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Lamborghini mulling electric GT: report

All-electric 2+2 grand tourer under consideration as Lamborghini’s sports sedan

Lamborghini logo9 Oct 2019

FRESH from revealing its first mild-hybrid car, the Sian, Lamborghini reportedly is considering its first all-electric model in the shape of a four-seat, four-door grand tourer to be launched about 2025.

 

Britain’s Autocar quotes Lamborghini Automobili chief technical officer Maurizio Reggiani as saying: “If you look at the timing for a fourth model line, there is the potential that this will be the right time for a full-electric vehicle.”

 

Autocar says Mr Reggiani added that Lamborghini could use an electric car platform from its parent Company, the Volkswagen Group, to save cost.

 

This is presumed to be the Premium Platform Electric (PPE) that will underpin the new Porsche Taycan and a variety of Audi EVs.

 

Autocar says the 2+2 GT would be inspired by the 2008 Estoque concept (shown above), but instead of petrol power via Lamborghini’s V10 or V12 engines, the Italian car-maker is now considering electric motivation.

 

Mr Reggiani indicated the GT had not yet been signed off for development, saying development would need to start by 2021 to ensure delivery by 2025.

 

Autocar speculates that Lamborghini might use its supercapacitor technology from the Huracan-based Sian to boost performance and reduce weight.

 

Instead of batteries, the limited-edition Sian stores power from regenerative braking in light and compact supercapacitors that can unleash the energy quickly for a power burst under acceleration.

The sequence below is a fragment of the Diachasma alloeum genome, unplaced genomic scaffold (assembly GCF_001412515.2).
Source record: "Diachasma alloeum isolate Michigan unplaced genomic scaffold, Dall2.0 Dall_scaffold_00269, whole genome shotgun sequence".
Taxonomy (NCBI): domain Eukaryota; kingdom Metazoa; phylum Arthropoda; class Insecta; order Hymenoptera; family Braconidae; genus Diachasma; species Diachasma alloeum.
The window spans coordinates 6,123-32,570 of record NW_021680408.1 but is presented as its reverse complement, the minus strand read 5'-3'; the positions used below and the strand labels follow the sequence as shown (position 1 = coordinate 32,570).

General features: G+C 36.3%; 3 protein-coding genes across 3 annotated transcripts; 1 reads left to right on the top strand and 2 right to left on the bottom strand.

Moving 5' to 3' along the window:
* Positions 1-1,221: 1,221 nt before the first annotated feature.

The world-first production supercapacitor system powers a 48-volt 25kW/40Nm electric motor within the transmission that is hooked up to a 6.5-litre V12, generating a combined 605kW of power and 760Nm of torque.

 

In the GT, such supercapacitors that are three times as powerful as a battery of the same size could be used to boost acceleration while saving the battery pack for cruising.

 

Mr Reggiani said performance will be important for such a GT model, which – if it happens – would be the Raging Bull’s first four-seater since the 1970s Espada.

 

“We must be fast but not quite in the same way as we need to be in our super-sports cars,” he told Autocar. “A fourth model line will be something a little bit different.” 

 

Autocar said Lamborghini customers would not accept a 0-100km/h acceleration time over three seconds, and not a driving range under 300 miles (482km).

 

The Sian, which was unveiled at the recent Frankfurt motor show, can do the dash in just 2.8 seconds thanks to the electric boost.

 

Instead of a mid-mounted powertrain like the current three Lamborghini model lines, the GT could be expected to have electric motors on the front and rear axles in a now-familiar layout that delivers both all-wheel drive and large cabin space.

 

Mr Reggiani said that before a fourth model could be considered, the Urus SUV had to be established and consolidated.

 

“It took 10 years to establish our V10 model, from when the Gallardo launched in 2003 through to the Huracan, so we need to make sure we do the same with the Urus,” he said.


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